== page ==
Displaying 1-2 of 2 key documents
Source: Global Economy and Development at Brookings | January 2012
This report gives an overview of education challenges facing the developing world and discusses the technologies available to address them. It aims to provide guidance to decision-makers designing, implementing or investing in education initiatives.
The report focuses on the potential of recent information and communications technology (ICT) such as mobile phone and laptops, and examines conditions that can influence whether technology interventions are successful. It also focuses on the world's poorest countries.
The authors put forward seven principles for effective use of technology in education, which include a focus on identifying the problem before introducing a technology to address it, and considering whether the design and implementation of the technology will allow it to last over time. The report concludes that ICTs can bring quality learning to some of the world's poorest and hard-to-reach communities.
Source: Institute of Development Studies | May 2011
This report investigates how the next generation of information and communication technologies (ICTs) — such as open mapping and open source crowdsourcing platforms — can empower vulnerable communities and build local capacity.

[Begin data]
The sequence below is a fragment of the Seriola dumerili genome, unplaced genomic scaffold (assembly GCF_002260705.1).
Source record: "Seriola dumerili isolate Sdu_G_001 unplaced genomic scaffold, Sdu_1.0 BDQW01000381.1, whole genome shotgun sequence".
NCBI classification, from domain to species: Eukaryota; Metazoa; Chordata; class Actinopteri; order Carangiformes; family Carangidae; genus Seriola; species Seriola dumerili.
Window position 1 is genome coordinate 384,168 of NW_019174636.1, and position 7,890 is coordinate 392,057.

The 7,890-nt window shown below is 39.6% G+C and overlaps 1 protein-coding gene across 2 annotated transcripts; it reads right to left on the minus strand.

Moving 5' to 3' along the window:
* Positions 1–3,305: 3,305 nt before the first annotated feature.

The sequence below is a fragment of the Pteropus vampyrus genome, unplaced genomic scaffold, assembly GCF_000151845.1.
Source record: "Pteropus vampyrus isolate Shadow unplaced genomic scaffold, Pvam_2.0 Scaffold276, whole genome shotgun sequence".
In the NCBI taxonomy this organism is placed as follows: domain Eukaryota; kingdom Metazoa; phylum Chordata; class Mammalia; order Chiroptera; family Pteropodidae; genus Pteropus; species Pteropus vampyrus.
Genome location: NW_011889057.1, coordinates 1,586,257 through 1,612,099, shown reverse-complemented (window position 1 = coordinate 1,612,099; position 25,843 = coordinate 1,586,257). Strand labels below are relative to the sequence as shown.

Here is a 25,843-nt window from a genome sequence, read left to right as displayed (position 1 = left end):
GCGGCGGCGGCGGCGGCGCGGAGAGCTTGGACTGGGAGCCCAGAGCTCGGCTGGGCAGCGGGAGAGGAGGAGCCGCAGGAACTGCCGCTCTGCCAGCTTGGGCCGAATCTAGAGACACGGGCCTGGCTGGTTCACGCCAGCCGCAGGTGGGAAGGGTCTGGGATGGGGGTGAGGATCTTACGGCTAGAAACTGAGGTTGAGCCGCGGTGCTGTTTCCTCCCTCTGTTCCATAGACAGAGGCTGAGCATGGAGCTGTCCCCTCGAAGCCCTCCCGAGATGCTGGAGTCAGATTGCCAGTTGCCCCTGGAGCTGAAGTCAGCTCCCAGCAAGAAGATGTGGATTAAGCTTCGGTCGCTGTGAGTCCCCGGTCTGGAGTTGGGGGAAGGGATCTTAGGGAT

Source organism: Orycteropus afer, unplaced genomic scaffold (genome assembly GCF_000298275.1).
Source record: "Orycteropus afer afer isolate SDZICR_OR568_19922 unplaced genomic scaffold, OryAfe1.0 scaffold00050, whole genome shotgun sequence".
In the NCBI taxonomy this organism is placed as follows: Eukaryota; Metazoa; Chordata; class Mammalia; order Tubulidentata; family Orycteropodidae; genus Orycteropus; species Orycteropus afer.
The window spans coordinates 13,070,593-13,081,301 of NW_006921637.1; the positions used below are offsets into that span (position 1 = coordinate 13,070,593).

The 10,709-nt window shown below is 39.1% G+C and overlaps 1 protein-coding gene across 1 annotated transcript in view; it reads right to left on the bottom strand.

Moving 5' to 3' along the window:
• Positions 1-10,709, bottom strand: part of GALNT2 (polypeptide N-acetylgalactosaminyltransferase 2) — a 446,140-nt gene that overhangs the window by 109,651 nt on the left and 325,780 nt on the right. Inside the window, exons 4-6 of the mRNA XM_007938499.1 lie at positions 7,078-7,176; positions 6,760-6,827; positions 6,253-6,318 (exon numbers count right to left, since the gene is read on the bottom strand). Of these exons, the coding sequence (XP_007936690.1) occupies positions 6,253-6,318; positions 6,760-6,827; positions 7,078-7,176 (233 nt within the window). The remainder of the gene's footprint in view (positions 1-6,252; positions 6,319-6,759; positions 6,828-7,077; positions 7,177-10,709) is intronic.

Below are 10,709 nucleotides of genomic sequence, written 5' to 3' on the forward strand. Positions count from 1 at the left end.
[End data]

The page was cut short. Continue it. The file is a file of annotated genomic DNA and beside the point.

It is based on an investigation of how initiatives such as Map Kibera, an online community information source based in Kenya, contribute to creating shared information resources. The empirical data also provide insights into the hurdles and opportunities facing marginalised communities using these innovative communication tools. The report also presents results from interviews of leaders of ICT initiatives deployed to support post-reconstruction efforts in Haiti.
It outlines the challenges of using ICT for development, including the need to balance short-term individual benefits with longer-term agendas and the responsibility of those in charge to build trusting relationships to diffuse tensions emerging from free information sharing.
The study highlights the role of open-source social entrepreneurs as a new development actor, and the opportunities for collaboration between development and technology practitioners. The report suggests a follow-up research agenda to build upon this initial investigation.